- Bake for 30 minutes or until golden. Cool for 5 minutes. Run a knife around pie edges to loosen. Remove from pan. Serve.
- To freeze: Allow to cool for 30 minutes. Place, in a single layer, in an airtight container. Freeze for up to 6 weeks.
- To reheat: Thaw in the fridge for 12 hours. Place pies on a baking tray and heat in a 180°C oven for 15 minutes.
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Oh M Gee! I am so excited! I can feel it- the morning sickness phase is starting to dissipate, oh but I have a nagging suspicion the ferocious appetite and cravings are settling in. The past four weeks have been an absolute *toot* *toot* nightmare! My body has never been assailed with so many unfamiliar aches and pains and ‘praying to the porcelain altar’ three to four times a day is not exactly my idea of fun! Add in heartburn, indigestion and heightened senses which had me screwing up my nose at four brands of shampoo and handwash and a constant bitter taste in my mouth plus extreme fatigue, I HAD IT REAL BAD!
Despite all the groaning, I AM thrilled about becoming a mommy! J has been nothing short of amazing and supportive; all that running around to get a myriad of weird and wonderful foodstuff and being an absorbent shoulder to soak up tears that seem to just burst out from nowhere; raging hormones it seems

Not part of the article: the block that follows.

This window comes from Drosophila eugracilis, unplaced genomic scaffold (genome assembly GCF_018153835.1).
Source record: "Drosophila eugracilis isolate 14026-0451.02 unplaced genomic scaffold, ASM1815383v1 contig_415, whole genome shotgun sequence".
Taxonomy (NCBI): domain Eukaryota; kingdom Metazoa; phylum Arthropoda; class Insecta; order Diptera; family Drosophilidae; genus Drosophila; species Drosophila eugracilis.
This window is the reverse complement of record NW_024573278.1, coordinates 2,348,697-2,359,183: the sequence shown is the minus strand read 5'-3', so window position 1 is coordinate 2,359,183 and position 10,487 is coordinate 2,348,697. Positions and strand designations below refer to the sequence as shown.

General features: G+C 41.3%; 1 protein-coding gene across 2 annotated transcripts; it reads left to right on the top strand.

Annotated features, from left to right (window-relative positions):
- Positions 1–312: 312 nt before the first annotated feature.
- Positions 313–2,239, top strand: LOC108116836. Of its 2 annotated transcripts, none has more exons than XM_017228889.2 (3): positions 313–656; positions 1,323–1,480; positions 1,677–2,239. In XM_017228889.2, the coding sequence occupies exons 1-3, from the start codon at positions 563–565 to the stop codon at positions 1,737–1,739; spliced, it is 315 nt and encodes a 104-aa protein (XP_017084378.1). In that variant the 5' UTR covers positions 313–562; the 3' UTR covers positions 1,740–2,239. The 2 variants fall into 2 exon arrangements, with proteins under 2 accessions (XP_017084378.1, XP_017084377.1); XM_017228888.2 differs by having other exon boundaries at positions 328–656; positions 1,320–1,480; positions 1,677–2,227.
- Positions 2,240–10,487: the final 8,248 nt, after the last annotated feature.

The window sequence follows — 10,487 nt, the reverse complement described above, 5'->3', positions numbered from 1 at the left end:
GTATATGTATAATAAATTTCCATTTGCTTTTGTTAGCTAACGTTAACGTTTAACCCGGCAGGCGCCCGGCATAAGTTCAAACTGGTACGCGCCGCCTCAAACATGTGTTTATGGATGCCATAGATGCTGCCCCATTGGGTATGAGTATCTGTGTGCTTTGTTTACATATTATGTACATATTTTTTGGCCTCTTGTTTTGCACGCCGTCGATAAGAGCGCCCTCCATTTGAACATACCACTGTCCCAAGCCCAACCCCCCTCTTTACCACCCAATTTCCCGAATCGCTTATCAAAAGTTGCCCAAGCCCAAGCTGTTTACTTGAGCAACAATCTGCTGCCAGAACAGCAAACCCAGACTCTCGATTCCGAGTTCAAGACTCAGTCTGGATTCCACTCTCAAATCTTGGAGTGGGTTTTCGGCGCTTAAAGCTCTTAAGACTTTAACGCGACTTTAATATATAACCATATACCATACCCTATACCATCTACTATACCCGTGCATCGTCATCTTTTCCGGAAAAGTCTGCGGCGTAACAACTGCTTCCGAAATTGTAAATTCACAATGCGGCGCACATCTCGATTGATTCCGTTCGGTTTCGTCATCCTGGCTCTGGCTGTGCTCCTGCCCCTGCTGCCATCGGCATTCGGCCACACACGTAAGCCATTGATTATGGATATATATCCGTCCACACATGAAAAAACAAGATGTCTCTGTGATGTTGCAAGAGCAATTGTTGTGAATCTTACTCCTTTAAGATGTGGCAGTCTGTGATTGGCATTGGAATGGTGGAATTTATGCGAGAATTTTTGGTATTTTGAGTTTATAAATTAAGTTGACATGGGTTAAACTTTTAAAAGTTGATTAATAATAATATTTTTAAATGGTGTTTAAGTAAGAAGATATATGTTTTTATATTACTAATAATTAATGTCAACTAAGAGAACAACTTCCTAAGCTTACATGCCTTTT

So far I have not craved for anything sweet; it’s been savoury all the way until today. My baking mojo has completely flown out the window since we got the good news, so to be able to bake today, albeit the humble muffin is a welcomed change from spending days on end kowtowing to er..said altar..
I had chocolate and frozen raspberries so a quick flick through the pages of my Bourke Street Bakery cookbook and it was decided – Dark Chocolate and Raspberry Muffins which are apparently their best selling muffins. “Warm from the oven when the chocolate is still soft these muffins are a real treat”